Abstract: The presence of real-world scenarios where controllers must make control decisions with quantized or noisy state information has motivated the subfield of control under communication constraints. For stochastic systems, an important problem is to characterize the smallest data rate or channel capacity above which stabilization is possible. This problem has been extensively studied for linear (noiseless and stochastic) systems, with a reoccurring theme being the characterization of the minimum data rate as the log-sum of the unstable eigenvalues. For non-linear stochastic systems, however, the problem has not been extensively studied. In this talk, we present several converse results, in the form of lower bounds necessary for ergodic and AMS (asymptotic mean stationarity) stabilization for discrete-time non-linear stochastic systems. These results were established using a modification of invariance entropy for the case of systems with noise, which will be discussed in detail. For noiseless systems, invariance entropy characterizes the difficulty of rendering a subset of the state space invariant, based on the number of open-loop control sequences required to do so. This idea is applied for the stochastic case, where we relax the control objective to probabilistic invariance. This notion, combined with a volume growth approach, is used to obtain the results. Comparison with information theoretic methods will also be made. Although the talk will mostly focus on systems controlled over noiseless channels, the noisy channel case will be briefly mentioned.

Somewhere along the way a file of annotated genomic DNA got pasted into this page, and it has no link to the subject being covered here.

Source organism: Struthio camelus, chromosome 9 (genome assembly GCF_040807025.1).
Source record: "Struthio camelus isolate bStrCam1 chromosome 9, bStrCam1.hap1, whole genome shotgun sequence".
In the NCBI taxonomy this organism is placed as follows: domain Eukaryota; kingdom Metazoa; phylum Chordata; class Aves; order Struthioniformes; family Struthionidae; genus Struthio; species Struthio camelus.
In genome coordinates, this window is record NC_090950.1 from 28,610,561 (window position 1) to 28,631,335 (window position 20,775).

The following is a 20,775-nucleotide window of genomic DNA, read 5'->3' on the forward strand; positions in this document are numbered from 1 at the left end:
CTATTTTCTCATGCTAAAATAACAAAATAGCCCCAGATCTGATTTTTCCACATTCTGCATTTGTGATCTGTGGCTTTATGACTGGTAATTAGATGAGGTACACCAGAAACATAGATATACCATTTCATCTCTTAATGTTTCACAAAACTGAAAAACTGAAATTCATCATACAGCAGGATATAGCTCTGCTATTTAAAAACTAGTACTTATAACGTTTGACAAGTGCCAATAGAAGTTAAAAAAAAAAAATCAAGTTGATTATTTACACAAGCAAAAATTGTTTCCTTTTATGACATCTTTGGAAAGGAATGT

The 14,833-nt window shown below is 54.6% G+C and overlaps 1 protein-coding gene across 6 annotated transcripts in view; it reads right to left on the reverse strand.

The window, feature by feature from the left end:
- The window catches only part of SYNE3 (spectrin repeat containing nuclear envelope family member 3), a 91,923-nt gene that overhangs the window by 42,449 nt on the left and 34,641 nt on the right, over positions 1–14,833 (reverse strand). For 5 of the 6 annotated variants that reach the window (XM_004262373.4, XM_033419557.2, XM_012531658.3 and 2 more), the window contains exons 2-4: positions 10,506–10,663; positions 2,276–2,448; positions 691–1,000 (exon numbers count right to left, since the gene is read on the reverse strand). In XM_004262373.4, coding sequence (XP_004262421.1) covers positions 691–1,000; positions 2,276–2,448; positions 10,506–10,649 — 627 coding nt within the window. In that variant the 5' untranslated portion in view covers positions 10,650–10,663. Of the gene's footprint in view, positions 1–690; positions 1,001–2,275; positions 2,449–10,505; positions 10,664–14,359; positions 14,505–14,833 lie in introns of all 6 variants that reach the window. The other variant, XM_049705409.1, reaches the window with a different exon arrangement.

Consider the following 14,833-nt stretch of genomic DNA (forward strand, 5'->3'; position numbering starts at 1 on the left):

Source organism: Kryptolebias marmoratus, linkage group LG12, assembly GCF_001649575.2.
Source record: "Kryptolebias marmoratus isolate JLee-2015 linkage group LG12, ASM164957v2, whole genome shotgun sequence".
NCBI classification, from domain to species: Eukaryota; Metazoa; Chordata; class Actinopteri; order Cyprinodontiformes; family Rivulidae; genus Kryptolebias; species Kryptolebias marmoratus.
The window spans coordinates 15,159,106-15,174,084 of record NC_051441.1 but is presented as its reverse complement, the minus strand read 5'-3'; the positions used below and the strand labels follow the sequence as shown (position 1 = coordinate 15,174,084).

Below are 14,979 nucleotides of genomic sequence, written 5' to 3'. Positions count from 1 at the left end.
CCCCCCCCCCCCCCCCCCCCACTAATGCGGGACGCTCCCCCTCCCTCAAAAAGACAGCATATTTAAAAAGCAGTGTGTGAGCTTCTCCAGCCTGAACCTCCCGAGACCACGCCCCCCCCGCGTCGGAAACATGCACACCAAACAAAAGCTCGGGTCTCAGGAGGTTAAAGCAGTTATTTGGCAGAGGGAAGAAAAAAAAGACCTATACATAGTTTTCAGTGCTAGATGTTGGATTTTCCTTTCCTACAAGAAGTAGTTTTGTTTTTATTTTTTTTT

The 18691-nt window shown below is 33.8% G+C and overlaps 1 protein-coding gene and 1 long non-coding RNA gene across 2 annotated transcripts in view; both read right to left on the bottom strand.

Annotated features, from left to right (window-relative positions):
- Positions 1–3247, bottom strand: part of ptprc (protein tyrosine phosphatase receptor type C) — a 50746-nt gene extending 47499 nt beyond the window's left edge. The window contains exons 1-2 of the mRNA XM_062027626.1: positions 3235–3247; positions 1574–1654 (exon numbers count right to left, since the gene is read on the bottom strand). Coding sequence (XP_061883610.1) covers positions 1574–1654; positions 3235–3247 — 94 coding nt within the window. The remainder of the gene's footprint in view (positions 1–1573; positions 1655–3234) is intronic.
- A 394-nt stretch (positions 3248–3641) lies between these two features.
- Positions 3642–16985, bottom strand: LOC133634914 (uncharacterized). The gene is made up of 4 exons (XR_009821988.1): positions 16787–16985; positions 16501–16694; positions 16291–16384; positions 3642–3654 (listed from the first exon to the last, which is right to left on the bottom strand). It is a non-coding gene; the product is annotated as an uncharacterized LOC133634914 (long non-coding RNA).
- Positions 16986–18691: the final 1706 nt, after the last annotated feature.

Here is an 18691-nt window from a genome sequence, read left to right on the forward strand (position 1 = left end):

Photius Stavrou (KTH-Stockholm)

Oron Sabag (Caltech)

Gireeja Ranade (University of California at Berkeley)


Umesh Vaidya (Clemson University)  


    Massimo Franceschetti
    Christoph Kawan

    Alexey Matveev
    Serdar Yüksel